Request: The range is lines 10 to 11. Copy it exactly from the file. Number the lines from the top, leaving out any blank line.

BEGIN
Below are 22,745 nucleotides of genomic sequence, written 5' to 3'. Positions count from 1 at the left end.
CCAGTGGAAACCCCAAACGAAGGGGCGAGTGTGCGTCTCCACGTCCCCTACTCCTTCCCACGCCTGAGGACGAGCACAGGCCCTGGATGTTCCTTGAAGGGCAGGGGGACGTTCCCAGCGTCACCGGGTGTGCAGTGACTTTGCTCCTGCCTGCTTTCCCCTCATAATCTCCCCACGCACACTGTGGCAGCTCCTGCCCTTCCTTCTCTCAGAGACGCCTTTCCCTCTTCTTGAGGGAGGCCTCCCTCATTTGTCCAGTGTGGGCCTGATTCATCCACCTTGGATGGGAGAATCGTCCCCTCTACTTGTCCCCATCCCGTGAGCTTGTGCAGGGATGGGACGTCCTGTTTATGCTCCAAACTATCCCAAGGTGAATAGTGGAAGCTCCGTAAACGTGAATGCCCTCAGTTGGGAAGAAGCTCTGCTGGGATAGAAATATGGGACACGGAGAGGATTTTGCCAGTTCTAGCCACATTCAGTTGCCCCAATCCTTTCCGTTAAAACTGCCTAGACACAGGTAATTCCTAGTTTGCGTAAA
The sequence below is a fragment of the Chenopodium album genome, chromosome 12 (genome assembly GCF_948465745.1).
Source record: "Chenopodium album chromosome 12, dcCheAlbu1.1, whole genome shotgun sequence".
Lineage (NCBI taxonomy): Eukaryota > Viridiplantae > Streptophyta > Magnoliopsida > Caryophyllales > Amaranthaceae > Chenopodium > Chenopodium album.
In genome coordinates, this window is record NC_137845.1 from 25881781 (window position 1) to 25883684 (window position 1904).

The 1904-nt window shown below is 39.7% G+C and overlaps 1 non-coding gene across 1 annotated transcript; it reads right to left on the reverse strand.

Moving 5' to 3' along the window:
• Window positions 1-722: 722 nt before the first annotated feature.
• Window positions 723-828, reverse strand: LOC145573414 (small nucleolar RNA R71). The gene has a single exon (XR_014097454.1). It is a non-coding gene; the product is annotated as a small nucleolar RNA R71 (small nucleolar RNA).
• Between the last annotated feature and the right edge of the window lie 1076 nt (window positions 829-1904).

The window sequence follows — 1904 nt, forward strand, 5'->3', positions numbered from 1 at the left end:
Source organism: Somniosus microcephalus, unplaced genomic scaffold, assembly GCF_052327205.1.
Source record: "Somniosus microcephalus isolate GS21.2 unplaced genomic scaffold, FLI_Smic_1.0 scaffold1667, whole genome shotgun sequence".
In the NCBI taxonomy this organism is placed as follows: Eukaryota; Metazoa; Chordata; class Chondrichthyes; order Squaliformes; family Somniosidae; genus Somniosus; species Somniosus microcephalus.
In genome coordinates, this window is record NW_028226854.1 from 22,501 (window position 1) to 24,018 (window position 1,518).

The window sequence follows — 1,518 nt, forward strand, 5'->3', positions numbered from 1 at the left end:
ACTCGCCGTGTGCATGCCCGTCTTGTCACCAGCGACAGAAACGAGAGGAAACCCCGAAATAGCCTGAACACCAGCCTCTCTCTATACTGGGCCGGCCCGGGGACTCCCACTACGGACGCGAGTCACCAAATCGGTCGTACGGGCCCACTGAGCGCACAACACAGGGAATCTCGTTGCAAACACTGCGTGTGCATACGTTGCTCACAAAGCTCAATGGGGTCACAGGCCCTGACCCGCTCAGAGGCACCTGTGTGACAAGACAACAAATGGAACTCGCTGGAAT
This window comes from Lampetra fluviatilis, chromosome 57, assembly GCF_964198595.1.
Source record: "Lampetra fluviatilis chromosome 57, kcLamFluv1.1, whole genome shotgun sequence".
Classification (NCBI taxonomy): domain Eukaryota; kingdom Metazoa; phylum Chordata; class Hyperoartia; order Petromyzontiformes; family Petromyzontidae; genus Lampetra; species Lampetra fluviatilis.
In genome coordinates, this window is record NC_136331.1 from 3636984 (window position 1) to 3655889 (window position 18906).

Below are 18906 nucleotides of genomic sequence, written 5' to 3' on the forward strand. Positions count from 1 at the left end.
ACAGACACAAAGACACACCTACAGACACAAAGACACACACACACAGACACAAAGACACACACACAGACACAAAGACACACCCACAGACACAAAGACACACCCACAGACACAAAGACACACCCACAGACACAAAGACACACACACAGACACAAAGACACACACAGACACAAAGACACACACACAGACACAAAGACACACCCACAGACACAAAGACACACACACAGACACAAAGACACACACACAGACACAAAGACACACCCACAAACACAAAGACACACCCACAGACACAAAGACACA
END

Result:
• Window positions 723-828, reverse strand: LOC145573414 (small nucleolar RNA R71). The gene has a single exon (XR_014097454.1). It is a non-coding gene; the product is annotated as a small nucleolar RNA R71 (small nucleolar RNA).
• Between the last annotated feature and the right edge of the window lie 1076 nt (window positions 829-1904).